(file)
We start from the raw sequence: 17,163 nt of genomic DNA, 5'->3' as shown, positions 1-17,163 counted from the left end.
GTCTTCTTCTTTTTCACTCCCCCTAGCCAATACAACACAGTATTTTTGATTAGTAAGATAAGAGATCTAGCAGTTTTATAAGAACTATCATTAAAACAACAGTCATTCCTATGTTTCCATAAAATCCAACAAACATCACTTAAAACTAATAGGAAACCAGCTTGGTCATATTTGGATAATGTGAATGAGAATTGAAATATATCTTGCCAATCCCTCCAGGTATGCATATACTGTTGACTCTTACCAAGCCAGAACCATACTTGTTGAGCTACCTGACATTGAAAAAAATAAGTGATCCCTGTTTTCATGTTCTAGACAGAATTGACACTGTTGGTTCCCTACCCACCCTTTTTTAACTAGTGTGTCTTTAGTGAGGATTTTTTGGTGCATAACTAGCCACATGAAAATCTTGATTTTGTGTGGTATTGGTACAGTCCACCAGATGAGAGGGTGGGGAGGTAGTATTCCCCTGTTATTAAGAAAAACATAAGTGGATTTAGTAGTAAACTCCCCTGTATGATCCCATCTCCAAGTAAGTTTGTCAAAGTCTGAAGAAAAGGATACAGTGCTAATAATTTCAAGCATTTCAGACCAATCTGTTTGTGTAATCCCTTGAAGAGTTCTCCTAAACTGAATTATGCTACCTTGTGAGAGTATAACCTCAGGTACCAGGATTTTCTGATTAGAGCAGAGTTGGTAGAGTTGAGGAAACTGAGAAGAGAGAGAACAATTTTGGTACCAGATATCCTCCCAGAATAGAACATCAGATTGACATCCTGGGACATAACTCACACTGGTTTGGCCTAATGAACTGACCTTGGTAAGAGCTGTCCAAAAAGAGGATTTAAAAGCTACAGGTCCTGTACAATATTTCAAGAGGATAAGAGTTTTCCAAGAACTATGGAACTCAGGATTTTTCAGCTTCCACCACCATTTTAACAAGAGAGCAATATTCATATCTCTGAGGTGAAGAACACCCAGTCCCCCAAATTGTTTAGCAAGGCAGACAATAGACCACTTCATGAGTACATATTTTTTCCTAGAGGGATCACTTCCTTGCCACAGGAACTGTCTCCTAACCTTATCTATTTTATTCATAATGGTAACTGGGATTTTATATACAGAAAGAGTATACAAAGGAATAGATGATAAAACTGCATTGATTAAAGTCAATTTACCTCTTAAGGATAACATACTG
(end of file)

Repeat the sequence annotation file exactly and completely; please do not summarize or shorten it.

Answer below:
We start from the raw sequence: 17,163 nt of genomic DNA, 5'->3' as shown, positions 1-17,163 counted from the left end.
GTCTTCTTCTTTTTCACTCCCCCTAGCCAATACAACACAGTATTTTTGATTAGTAAGATAAGAGATCTAGCAGTTTTATAAGAACTATCATTAAAACAACAGTCATTCCTATGTTTCCATAAAATCCAACAAACATCACTTAAAACTAATAGGAAACCAGCTTGGTCATATTTGGATAATGTGAATGAGAATTGAAATATATCTTGCCAATCCCTCCAGGTATGCATATACTGTTGACTCTTACCAAGCCAGAACCATACTTGTTGAGCTACCTGACATTGAAAAAAATAAGTGATCCCTGTTTTCATGTTCTAGACAGAATTGACACTGTTGGTTCCCTACCCACCCTTTTTTAACTAGTGTGTCTTTAGTGAGGATTTTTTGGTGCATAACTAGCCACATGAAAATCTTGATTTTGTGTGGTATTGGTACAGTCCACCAGATGAGAGGGTGGGGAGGTAGTATTCCCCTGTTATTAAGAAAAACATAAGTGGATTTAGTAGTAAACTCCCCTGTATGATCCCATCTCCAAGTAAGTTTGTCAAAGTCTGAAGAAAAGGATACAGTGCTAATAATTTCAAGCATTTCAGACCAATCTGTTTGTGTAATCCCTTGAAGAGTTCTCCTAAACTGAATTATGCTACCTTGTGAGAGTATAACCTCAGGTACCAGGATTTTCTGATTAGAGCAGAGTTGGTAGAGTTGAGGAAACTGAGAAGAGAGAGAACAATTTTGGTACCAGATATCCTCCCAGAATAGAACATCAGATTGACATCCTGGGACATAACTCACACTGGTTTGGCCTAATGAACTGACCTTGGTAAGAGCTGTCCAAAAAGAGGATTTAAAAGCTACAGGTCCTGTACAATATTTCAAGAGGATAAGAGTTTTCCAAGAACTATGGAACTCAGGATTTTTCAGCTTCCACCACCATTTTAACAAGAGAGCAATATTCATATCTCTGAGGTGAAGAACACCCAGTCCCCCAAATTGTTTAGCAAGGCAGACAATAGACCACTTCATGAGTACATATTTTTTCCTAGAGGGATCACTTCCTTGCCACAGGAACTGTCTCCTAACCTTATCTATTTTATTCATAATGGTAACTGGGATTTTATATACAGAAAGAGTATACAAAGGAATAGATGATAAAACTGCATTGATTAAAGTCAATTTACCTCTTAAGGATAACATACTG